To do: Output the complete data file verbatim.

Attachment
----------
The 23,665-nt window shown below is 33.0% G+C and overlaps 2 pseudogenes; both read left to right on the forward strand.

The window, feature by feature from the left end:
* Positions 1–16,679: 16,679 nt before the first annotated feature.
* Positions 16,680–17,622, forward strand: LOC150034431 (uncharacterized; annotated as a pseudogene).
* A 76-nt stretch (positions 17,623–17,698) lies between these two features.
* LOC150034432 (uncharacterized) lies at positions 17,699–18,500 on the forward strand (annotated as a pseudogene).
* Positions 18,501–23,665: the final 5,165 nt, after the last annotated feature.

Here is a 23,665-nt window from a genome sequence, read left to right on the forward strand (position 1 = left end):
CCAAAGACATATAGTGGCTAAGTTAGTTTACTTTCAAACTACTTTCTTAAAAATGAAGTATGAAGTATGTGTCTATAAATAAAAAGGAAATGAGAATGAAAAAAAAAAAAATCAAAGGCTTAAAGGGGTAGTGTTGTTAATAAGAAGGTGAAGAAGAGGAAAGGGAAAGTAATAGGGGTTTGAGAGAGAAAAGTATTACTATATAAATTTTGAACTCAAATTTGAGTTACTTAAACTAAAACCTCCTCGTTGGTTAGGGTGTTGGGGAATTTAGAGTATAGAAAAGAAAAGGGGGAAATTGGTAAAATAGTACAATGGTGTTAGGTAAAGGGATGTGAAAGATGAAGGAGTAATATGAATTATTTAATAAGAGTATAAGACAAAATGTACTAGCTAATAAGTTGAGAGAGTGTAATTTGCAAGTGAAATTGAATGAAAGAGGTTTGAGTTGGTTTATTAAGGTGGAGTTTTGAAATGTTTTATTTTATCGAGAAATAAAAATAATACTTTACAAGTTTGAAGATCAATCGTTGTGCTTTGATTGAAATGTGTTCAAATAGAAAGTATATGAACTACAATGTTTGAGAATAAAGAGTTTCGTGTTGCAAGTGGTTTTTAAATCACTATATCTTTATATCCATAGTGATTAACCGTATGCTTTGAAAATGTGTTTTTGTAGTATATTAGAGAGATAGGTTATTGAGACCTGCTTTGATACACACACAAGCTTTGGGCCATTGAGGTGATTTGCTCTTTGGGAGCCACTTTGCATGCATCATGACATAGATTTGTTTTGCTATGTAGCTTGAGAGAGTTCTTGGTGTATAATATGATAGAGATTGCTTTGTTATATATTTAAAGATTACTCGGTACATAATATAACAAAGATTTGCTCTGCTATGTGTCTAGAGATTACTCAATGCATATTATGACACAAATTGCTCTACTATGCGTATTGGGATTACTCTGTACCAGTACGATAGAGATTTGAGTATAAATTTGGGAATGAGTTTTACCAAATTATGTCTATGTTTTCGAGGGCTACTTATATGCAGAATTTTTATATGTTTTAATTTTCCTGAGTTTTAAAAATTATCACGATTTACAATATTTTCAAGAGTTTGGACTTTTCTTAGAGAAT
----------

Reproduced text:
The 23,665-nt window shown below is 33.0% G+C and overlaps 2 pseudogenes; both read left to right on the forward strand.

The window, feature by feature from the left end:
* Positions 1–16,679: 16,679 nt before the first annotated feature.
* Positions 16,680–17,622, forward strand: LOC150034431 (uncharacterized; annotated as a pseudogene).
* A 76-nt stretch (positions 17,623–17,698) lies between these two features.
* LOC150034432 (uncharacterized) lies at positions 17,699–18,500 on the forward strand (annotated as a pseudogene).
* Positions 18,501–23,665: the final 5,165 nt, after the last annotated feature.

Here is a 23,665-nt window from a genome sequence, read left to right on the forward strand (position 1 = left end):
CCAAAGACATATAGTGGCTAAGTTAGTTTACTTTCAAACTACTTTCTTAAAAATGAAGTATGAAGTATGTGTCTATAAATAAAAAGGAAATGAGAATGAAAAAAAAAAAAATCAAAGGCTTAAAGGGGTAGTGTTGTTAATAAGAAGGTGAAGAAGAGGAAAGGGAAAGTAATAGGGGTTTGAGAGAGAAAAGTATTACTATATAAATTTTGAACTCAAATTTGAGTTACTTAAACTAAAACCTCCTCGTTGGTTAGGGTGTTGGGGAATTTAGAGTATAGAAAAGAAAAGGGGGAAATTGGTAAAATAGTACAATGGTGTTAGGTAAAGGGATGTGAAAGATGAAGGAGTAATATGAATTATTTAATAAGAGTATAAGACAAAATGTACTAGCTAATAAGTTGAGAGAGTGTAATTTGCAAGTGAAATTGAATGAAAGAGGTTTGAGTTGGTTTATTAAGGTGGAGTTTTGAAATGTTTTATTTTATCGAGAAATAAAAATAATACTTTACAAGTTTGAAGATCAATCGTTGTGCTTTGATTGAAATGTGTTCAAATAGAAAGTATATGAACTACAATGTTTGAGAATAAAGAGTTTCGTGTTGCAAGTGGTTTTTAAATCACTATATCTTTATATCCATAGTGATTAACCGTATGCTTTGAAAATGTGTTTTTGTAGTATATTAGAGAGATAGGTTATTGAGACCTGCTTTGATACACACACAAGCTTTGGGCCATTGAGGTGATTTGCTCTTTGGGAGCCACTTTGCATGCATCATGACATAGATTTGTTTTGCTATGTAGCTTGAGAGAGTTCTTGGTGTATAATATGATAGAGATTGCTTTGTTATATATTTAAAGATTACTCGGTACATAATATAACAAAGATTTGCTCTGCTATGTGTCTAGAGATTACTCAATGCATATTATGACACAAATTGCTCTACTATGCGTATTGGGATTACTCTGTACCAGTACGATAGAGATTTGAGTATAAATTTGGGAATGAGTTTTACCAAATTATGTCTATGTTTTCGAGGGCTACTTATATGCAGAATTTTTATATGTTTTAATTTTCCTGAGTTTTAAAAATTATCACGATTTACAATATTTTCAAGAGTTTGGACTTTTCTTAGAGAAT